ATOS is a common rating system used in American schools to find the reading level of books. It is very simple to understand; the ATOS number is equivalent to the expected grade level of the reader. An ATOS level of 3.0 means that a kid just starting third grade should be able to read it without too much difficulty. An ATOS of 3.5 means that a kid halfway through third grade should be able to read it. Despite appearing quite exact, these are rough indicators, and it is not uncommon for kids to read, and enjoy, books a grade level or three above or below their official ATOS level.

ATOS is associated with the Renaissance Learning program (AKA Renaissance School Excellence and Renaissance Place), and Accelerated Reader (AR). ATOS is essentially a replacement for the Lexile readability level system, which is not part of the Renaissance Learning program. ATOS has the advantage that it is open and free to use, and was normed using a rather large sample of American school students reading the actual books that it references ("more than 30,000 students, reading almost 1,000,000 books"), rather than a sampling of test passages. The ATOS formula does leave something to be desired, basically being an index of average sentence length, average word length, word difficulty level, and total number of words in a book. This is actually pretty good as far as such measures go, but it ignores idiomatic phrases, difficulty of concepts expressed, and other common stumbling blocks.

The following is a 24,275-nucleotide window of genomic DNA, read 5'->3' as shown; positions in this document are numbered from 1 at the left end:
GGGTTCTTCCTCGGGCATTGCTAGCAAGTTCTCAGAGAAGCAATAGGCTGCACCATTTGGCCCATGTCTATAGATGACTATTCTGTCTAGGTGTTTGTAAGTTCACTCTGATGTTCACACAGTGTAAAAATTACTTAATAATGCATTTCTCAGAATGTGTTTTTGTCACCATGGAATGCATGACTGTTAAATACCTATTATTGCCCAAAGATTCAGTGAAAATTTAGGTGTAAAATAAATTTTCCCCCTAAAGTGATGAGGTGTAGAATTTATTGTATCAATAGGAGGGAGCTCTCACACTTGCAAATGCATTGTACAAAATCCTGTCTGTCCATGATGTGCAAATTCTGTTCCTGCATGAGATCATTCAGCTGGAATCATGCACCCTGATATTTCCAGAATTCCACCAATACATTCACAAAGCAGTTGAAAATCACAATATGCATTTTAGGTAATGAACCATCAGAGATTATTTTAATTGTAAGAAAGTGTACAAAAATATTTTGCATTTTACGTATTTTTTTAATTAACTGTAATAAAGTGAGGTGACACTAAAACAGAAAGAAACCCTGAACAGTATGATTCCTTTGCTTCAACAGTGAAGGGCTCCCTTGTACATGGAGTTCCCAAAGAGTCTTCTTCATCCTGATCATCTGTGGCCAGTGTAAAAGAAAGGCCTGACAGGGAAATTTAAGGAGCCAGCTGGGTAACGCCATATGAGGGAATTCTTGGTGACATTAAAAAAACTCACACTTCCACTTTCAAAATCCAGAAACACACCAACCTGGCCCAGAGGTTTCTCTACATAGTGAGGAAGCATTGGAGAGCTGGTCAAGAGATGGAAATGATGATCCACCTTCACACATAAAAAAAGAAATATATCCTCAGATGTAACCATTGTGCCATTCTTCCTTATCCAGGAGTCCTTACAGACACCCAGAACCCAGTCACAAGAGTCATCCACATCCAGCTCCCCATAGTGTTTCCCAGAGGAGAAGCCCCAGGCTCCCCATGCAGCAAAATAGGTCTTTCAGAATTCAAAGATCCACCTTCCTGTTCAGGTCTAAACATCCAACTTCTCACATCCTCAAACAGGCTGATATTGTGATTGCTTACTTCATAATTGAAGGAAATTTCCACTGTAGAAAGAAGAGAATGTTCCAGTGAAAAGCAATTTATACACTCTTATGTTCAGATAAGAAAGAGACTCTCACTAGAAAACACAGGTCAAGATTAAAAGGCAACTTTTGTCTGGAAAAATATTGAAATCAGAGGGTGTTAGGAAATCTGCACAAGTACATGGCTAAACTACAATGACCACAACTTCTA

ATOS stands for Advantage/TASA Open Standard; no one ever ever ever calls it that.



Find the ATOS level of your book here.
Read more about Renaissance Learning here.
Read more about ATOS here.

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